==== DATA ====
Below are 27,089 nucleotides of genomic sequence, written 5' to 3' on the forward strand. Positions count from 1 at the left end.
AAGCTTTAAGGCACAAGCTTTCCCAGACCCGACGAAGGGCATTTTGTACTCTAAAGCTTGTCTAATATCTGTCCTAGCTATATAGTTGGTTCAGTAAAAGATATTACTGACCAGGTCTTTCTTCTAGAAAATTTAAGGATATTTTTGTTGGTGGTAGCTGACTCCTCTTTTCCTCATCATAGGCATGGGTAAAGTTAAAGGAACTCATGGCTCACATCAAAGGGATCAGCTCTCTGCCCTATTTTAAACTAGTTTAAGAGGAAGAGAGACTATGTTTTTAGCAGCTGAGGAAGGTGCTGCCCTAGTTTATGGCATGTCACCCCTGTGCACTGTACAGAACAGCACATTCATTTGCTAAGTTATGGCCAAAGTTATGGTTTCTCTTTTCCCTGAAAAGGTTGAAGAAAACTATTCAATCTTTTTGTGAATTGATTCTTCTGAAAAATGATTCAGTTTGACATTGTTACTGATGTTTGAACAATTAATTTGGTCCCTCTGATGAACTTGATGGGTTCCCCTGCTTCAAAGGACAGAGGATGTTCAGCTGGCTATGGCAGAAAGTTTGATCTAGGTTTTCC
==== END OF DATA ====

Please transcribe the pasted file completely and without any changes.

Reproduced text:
Below are 27,089 nucleotides of genomic sequence, written 5' to 3' on the forward strand. Positions count from 1 at the left end.
AAGCTTTAAGGCACAAGCTTTCCCAGACCCGACGAAGGGCATTTTGTACTCTAAAGCTTGTCTAATATCTGTCCTAGCTATATAGTTGGTTCAGTAAAAGATATTACTGACCAGGTCTTTCTTCTAGAAAATTTAAGGATATTTTTGTTGGTGGTAGCTGACTCCTCTTTTCCTCATCATAGGCATGGGTAAAGTTAAAGGAACTCATGGCTCACATCAAAGGGATCAGCTCTCTGCCCTATTTTAAACTAGTTTAAGAGGAAGAGAGACTATGTTTTTAGCAGCTGAGGAAGGTGCTGCCCTAGTTTATGGCATGTCACCCCTGTGCACTGTACAGAACAGCACATTCATTTGCTAAGTTATGGCCAAAGTTATGGTTTCTCTTTTCCCTGAAAAGGTTGAAGAAAACTATTCAATCTTTTTGTGAATTGATTCTTCTGAAAAATGATTCAGTTTGACATTGTTACTGATGTTTGAACAATTAATTTGGTCCCTCTGATGAACTTGATGGGTTCCCCTGCTTCAAAGGACAGAGGATGTTCAGCTGGCTATGGCAGAAAGTTTGATCTAGGTTTTCC